Blog | Miscellaneous

Of Cassette Tapes and Compact Flash Cards

. 2 min read

As I await the arrival of my monitor arm I've put my monitor on a pile of cassette tapes, or rather, the cases. I remember having heated discussions with my classmates, when I was at high school, over the supposed superiority of the Maxwell XLII-S or the TDK SA-X cassette tape over the TDK SA or the Sony UX-S. The snobs, of course, used "type IV" metal tapes.

I remember that the Sony UX-S had a short patch of cleansing tape ahead of the recording tape to clean the tape heads, which upon introduction was considered to be a minor innovation. As a matter of fact you were not supposed to use cleansing tape, but instead had to mess around with cotton buds and some highly expensive liquids that came in two colours, one for the capstan and tape heads and one for the rubber pinch roller.

On a 90 minute tape you were usually able to squeeze two albums, because there is a limit to the amount of music that can be put on an LP. With CD's that's about 72 minutes. With the advent of the CD some artists started making longer albums for which you needed one 90 minute tape. It sometimes took some arithmetic to figure out which tracks to put on which side to make optimal use of the available space on the tape. "Auto reverse" decks never worked for me, because you always missed a tiny fraction of a song during the tape reversal and if a friend didn't have auto reverse on his or her deck you had to re-record the entire album.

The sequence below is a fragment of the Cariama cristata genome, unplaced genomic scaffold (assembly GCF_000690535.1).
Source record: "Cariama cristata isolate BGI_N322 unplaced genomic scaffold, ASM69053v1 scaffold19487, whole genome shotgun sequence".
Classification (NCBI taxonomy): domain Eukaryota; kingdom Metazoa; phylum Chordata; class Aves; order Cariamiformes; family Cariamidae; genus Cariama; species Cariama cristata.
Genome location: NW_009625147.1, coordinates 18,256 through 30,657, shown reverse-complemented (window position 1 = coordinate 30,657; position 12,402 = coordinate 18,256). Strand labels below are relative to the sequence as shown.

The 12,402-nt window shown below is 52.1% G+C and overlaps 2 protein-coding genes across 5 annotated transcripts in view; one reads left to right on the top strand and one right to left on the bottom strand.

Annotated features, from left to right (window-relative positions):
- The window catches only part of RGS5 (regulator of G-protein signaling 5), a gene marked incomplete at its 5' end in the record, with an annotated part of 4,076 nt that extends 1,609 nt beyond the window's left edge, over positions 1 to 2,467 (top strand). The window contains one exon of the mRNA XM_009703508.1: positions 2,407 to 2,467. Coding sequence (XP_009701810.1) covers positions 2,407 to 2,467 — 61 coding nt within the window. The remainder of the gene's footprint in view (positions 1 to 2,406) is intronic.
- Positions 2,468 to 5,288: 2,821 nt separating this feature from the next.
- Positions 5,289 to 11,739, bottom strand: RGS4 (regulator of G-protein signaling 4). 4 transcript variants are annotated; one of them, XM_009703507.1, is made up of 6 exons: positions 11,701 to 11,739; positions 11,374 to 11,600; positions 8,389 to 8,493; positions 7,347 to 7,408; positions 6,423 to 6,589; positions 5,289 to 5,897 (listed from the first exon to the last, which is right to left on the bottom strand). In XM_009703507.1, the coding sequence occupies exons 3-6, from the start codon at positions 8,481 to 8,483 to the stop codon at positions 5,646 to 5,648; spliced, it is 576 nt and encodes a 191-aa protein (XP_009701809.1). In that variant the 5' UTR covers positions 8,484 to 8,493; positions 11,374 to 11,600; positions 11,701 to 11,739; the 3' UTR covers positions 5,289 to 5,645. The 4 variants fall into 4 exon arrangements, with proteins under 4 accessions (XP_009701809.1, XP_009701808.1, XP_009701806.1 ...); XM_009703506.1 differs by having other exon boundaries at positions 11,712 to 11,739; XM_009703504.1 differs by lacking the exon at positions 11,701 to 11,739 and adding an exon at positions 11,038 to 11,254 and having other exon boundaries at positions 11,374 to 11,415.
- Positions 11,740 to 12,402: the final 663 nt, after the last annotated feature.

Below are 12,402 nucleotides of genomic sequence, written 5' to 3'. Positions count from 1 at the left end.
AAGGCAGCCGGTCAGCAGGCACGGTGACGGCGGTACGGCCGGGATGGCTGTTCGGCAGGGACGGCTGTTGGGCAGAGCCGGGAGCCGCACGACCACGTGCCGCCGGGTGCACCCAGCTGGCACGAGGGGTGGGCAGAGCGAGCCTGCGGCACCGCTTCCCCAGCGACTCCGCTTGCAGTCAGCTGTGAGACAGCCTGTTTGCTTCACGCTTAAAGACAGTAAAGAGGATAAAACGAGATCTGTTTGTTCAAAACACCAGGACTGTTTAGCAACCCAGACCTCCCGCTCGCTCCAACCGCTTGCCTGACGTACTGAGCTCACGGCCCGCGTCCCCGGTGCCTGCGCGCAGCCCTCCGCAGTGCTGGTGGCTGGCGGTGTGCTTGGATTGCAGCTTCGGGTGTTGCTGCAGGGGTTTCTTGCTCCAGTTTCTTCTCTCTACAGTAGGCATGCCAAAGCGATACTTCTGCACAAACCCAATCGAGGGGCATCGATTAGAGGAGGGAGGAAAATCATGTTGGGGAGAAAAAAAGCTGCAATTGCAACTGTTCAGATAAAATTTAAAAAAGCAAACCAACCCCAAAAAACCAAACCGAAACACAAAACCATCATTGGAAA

I remember spending hours experimenting with the use of Dolby B and Dolby C and trying to find to right recording settings.

I have the feeling that 10 or 20 years from now we will look back at today's Compact Flash and SD cards the way those who still remember them now look back at cassette tapes.

When I bought my first 2 megapixel digital pocket camera I got myself a 128Mb Compact Flash card. A year later I bought a 5 megapixel camera and a 512 Mb card. Shortly after that I acquired my first digital SLR, the Canon 20D, and a 1Gb "Extreme III" card. Then, when I bought the Canon 5D and moved to shooting RAW, 1Gb turned out to be too small for the kind of shoots I do and I started using 8Gb "Extreme III" cards. I wonder to what use I will put them in 20 years.